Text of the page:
Calling Barbara Oracle is also misleading – I should have called her Batgirl in that opening paragraph since it’s clear that’s the role this book wants her to take. Kelly Thompson is not responsible for the mandate that is clearly in place to keep Barbara as Batgirl, a mandate that should have never happened in the first place, but she is responsible for the choices she makes with this character in her own book. And the truth is, Barbara was Oracle for less than one issue – the moment she was seen, she was Batgirl. Next time we saw her she was Oracle, but only for a moment because the next scene demanded Barbara be standing up and walking side by side with Dinah to talk to Mari. Then, Barbara is Oracle for a split second again before she suits up as Batgirl and enters the fight just to end up sucked into a portal and lead us into this issue. I would love to see Kelly Thompson give Oracle more panel time as Oracle in the future, not for it to feel like Oracle is just a placeholder for her “real” identity, Batgirl. Thompson still has time to surprise me since this does seem like a storyline that is very Barbara-focused, but I’m just not impressed right now. Arguably the biggest problem with Barbara is that she seems like she’s here to move the plot more than to actually participate in it.

Is it too much to ask for writers to actually prioritize Oracle scenes when they lead us to believe Oracle is in a book? Is it too much to ask to want to see her in her wheelchair? Is it too much to ask DC to pretend to care about was promised to us? We were told Barbara would dual wield her identities as Batgirl and Oracle, feeding us crumbs after the years of erasure her Oracle role and disability status had and as it turns out, all we have gotten are crumbs. The truth is, DC just can’t seem to wait to remind us “Barabra Gordon walks! She isn’t a wheelchair user anymore! Don’t get too comfy with this!” because the minute Oracle is in a book, she needs to be seen as Batgirl or up and standing in the same book to remind us that the status quo is not disability friendly. And for this section, make no mistake, I said DC for a reason – because these problems go beyond writers when they are symptomatic of a company-wide problem from company mandates.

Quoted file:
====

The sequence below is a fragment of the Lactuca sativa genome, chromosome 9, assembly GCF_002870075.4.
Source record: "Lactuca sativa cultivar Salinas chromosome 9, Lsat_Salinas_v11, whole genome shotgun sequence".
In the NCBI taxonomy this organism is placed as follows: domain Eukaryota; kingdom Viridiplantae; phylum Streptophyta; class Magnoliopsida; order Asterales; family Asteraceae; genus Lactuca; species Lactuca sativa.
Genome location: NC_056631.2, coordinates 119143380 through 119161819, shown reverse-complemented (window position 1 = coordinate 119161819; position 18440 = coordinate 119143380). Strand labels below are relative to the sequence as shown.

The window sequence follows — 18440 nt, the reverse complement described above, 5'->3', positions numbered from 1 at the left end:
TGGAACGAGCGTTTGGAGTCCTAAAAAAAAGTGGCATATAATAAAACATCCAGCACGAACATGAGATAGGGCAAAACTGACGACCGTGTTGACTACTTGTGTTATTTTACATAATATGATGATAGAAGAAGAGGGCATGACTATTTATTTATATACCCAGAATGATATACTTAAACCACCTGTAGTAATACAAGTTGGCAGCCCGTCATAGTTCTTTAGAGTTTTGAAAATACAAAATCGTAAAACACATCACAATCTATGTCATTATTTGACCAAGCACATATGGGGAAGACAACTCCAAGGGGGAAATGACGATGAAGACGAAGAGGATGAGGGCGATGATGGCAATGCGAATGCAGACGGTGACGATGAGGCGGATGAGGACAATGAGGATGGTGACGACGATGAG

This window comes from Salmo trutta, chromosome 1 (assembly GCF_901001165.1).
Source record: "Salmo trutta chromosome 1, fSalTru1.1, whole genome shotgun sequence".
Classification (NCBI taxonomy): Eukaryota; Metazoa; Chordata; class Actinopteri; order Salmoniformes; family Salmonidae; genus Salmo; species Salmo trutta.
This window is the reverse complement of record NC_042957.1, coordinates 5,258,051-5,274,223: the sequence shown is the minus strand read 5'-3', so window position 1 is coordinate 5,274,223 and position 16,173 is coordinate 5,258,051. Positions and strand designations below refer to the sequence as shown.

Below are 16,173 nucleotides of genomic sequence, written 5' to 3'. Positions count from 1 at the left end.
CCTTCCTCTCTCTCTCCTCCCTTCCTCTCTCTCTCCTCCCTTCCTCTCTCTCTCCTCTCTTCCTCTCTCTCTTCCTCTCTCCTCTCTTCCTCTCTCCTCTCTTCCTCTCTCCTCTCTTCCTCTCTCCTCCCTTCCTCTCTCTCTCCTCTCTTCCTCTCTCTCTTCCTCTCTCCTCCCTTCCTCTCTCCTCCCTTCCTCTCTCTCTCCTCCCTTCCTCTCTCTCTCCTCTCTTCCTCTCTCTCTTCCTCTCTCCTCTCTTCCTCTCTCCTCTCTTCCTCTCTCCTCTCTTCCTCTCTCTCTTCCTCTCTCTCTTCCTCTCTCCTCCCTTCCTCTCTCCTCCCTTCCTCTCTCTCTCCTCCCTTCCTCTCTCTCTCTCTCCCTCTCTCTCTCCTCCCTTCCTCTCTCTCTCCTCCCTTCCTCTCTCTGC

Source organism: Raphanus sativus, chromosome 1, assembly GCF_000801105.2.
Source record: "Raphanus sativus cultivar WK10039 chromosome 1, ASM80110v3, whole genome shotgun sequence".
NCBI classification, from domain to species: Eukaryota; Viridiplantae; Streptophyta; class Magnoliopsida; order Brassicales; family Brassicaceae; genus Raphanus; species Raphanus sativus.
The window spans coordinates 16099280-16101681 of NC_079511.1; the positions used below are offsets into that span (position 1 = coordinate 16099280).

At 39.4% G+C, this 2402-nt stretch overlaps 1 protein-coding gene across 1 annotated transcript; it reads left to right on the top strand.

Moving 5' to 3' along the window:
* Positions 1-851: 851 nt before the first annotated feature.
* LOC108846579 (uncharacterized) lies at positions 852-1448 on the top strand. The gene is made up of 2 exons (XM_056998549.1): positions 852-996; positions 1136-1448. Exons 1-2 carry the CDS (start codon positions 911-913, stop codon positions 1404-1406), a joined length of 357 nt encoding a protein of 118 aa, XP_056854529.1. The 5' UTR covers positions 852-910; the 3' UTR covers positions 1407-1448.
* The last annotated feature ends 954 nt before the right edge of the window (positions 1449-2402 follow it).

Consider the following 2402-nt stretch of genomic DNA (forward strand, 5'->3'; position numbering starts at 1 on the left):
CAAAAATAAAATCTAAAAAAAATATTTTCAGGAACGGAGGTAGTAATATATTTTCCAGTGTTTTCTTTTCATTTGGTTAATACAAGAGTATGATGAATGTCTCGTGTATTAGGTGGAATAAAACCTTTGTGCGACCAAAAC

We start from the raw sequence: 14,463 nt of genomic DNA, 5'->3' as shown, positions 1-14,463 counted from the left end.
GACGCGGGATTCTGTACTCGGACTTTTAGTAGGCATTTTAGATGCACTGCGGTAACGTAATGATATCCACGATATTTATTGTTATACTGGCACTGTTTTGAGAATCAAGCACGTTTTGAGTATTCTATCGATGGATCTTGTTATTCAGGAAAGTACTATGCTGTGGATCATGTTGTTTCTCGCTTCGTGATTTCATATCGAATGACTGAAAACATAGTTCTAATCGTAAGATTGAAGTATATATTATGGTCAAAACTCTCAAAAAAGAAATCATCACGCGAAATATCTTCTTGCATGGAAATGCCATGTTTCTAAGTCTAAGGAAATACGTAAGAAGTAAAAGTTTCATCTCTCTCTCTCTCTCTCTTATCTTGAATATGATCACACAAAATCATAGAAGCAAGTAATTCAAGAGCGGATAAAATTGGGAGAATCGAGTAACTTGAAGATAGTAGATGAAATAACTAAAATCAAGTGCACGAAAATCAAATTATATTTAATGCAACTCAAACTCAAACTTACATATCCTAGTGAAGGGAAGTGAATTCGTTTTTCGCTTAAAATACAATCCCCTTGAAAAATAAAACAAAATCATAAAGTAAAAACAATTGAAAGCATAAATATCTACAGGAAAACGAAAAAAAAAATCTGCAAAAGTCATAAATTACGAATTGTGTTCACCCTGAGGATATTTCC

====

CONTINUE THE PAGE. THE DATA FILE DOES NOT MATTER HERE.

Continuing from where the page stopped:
While the plot of this book leaves a lot to be desired for me, Johnathan Case on art is fabulous from start to finish. This volume of Birds of Prey has consistently had great artists and like Romero before him, Case’s art offers the clean visuals this story needs. For a nightmare town-type scenario, Case really manages to paint the picture well. The town itself really visually fits the bill and the horror elements like the bat creature “Barbara” turns into really feel like they are perfectly depicting what this story needs them to.

Birds of Prey continues to struggle to find its footing, never quite recovering from its rocky start, but I still maintain hope that Kelly Thompson will be able to surprise me with how she brings it together.

Birds of Prey #9
‘Birds of Prey’ #9 continues its path along a rocky road
Birds of Prey #9
Birds of Prey continues to struggle to find its footing, never quite recovering from its rocky start, but I still maintain hope that Kelly Thompson will be able to surprise me with how she brings it together.
Reader Rating0 Votes
0
Case's art is great visual storytelling
The colors are muted and perfectly give off the vibe this story/setting requires
This story still lacks purpose
Barbara's role in this book has been disappointing to say the least
6
Average